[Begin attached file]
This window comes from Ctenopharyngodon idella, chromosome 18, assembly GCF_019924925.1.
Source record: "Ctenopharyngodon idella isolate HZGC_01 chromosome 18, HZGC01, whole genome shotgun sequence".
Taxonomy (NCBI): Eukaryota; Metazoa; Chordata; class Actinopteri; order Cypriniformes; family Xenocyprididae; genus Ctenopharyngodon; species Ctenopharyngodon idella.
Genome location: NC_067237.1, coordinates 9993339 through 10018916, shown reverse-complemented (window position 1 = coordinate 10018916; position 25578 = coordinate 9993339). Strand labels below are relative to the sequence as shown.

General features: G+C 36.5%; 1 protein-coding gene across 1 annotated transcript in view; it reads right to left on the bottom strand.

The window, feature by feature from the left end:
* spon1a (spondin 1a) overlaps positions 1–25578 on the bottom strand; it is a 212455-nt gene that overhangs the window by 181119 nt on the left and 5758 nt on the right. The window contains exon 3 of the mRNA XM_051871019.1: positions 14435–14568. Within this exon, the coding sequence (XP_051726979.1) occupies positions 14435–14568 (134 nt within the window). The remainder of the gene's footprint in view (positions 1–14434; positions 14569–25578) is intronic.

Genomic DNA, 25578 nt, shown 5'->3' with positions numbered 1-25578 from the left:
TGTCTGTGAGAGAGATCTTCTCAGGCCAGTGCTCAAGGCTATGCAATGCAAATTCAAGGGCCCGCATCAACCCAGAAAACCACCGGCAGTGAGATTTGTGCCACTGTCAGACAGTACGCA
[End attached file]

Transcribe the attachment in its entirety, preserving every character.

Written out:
This window comes from Ctenopharyngodon idella, chromosome 18, assembly GCF_019924925.1.
Source record: "Ctenopharyngodon idella isolate HZGC_01 chromosome 18, HZGC01, whole genome shotgun sequence".
Taxonomy (NCBI): Eukaryota; Metazoa; Chordata; class Actinopteri; order Cypriniformes; family Xenocyprididae; genus Ctenopharyngodon; species Ctenopharyngodon idella.
Genome location: NC_067237.1, coordinates 9993339 through 10018916, shown reverse-complemented (window position 1 = coordinate 10018916; position 25578 = coordinate 9993339). Strand labels below are relative to the sequence as shown.

General features: G+C 36.5%; 1 protein-coding gene across 1 annotated transcript in view; it reads right to left on the bottom strand.

The window, feature by feature from the left end:
* spon1a (spondin 1a) overlaps positions 1–25578 on the bottom strand; it is a 212455-nt gene that overhangs the window by 181119 nt on the left and 5758 nt on the right. The window contains exon 3 of the mRNA XM_051871019.1: positions 14435–14568. Within this exon, the coding sequence (XP_051726979.1) occupies positions 14435–14568 (134 nt within the window). The remainder of the gene's footprint in view (positions 1–14434; positions 14569–25578) is intronic.

Genomic DNA, 25578 nt, shown 5'->3' with positions numbered 1-25578 from the left:
TGTCTGTGAGAGAGATCTTCTCAGGCCAGTGCTCAAGGCTATGCAATGCAAATTCAAGGGCCCGCATCAACCCAGAAAACCACCGGCAGTGAGATTTGTGCCACTGTCAGACAGTACGCA